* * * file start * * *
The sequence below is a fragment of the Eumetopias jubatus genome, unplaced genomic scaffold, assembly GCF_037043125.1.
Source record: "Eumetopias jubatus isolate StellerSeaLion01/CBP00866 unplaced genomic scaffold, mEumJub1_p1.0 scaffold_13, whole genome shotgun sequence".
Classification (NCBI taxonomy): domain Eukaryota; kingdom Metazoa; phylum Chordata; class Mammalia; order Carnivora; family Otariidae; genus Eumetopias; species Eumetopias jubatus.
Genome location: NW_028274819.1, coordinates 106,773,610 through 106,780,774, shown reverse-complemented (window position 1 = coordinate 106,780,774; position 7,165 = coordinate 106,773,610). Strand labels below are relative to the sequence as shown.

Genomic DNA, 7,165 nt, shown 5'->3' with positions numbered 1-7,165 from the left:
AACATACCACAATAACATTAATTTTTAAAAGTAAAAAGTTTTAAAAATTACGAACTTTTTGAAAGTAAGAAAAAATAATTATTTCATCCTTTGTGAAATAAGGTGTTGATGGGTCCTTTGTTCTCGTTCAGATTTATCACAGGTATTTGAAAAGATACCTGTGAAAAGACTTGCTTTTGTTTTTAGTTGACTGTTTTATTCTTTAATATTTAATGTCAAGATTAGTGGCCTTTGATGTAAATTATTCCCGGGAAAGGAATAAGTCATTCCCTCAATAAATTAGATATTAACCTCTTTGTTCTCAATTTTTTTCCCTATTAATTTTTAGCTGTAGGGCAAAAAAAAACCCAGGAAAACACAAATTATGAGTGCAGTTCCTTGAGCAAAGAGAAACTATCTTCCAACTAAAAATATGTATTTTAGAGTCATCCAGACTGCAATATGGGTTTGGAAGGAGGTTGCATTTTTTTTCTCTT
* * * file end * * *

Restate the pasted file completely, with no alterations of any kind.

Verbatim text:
The sequence below is a fragment of the Eumetopias jubatus genome, unplaced genomic scaffold, assembly GCF_037043125.1.
Source record: "Eumetopias jubatus isolate StellerSeaLion01/CBP00866 unplaced genomic scaffold, mEumJub1_p1.0 scaffold_13, whole genome shotgun sequence".
Classification (NCBI taxonomy): domain Eukaryota; kingdom Metazoa; phylum Chordata; class Mammalia; order Carnivora; family Otariidae; genus Eumetopias; species Eumetopias jubatus.
Genome location: NW_028274819.1, coordinates 106,773,610 through 106,780,774, shown reverse-complemented (window position 1 = coordinate 106,780,774; position 7,165 = coordinate 106,773,610). Strand labels below are relative to the sequence as shown.

Genomic DNA, 7,165 nt, shown 5'->3' with positions numbered 1-7,165 from the left:
AACATACCACAATAACATTAATTTTTAAAAGTAAAAAGTTTTAAAAATTACGAACTTTTTGAAAGTAAGAAAAAATAATTATTTCATCCTTTGTGAAATAAGGTGTTGATGGGTCCTTTGTTCTCGTTCAGATTTATCACAGGTATTTGAAAAGATACCTGTGAAAAGACTTGCTTTTGTTTTTAGTTGACTGTTTTATTCTTTAATATTTAATGTCAAGATTAGTGGCCTTTGATGTAAATTATTCCCGGGAAAGGAATAAGTCATTCCCTCAATAAATTAGATATTAACCTCTTTGTTCTCAATTTTTTTCCCTATTAATTTTTAGCTGTAGGGCAAAAAAAAACCCAGGAAAACACAAATTATGAGTGCAGTTCCTTGAGCAAAGAGAAACTATCTTCCAACTAAAAATATGTATTTTAGAGTCATCCAGACTGCAATATGGGTTTGGAAGGAGGTTGCATTTTTTTTCTCTT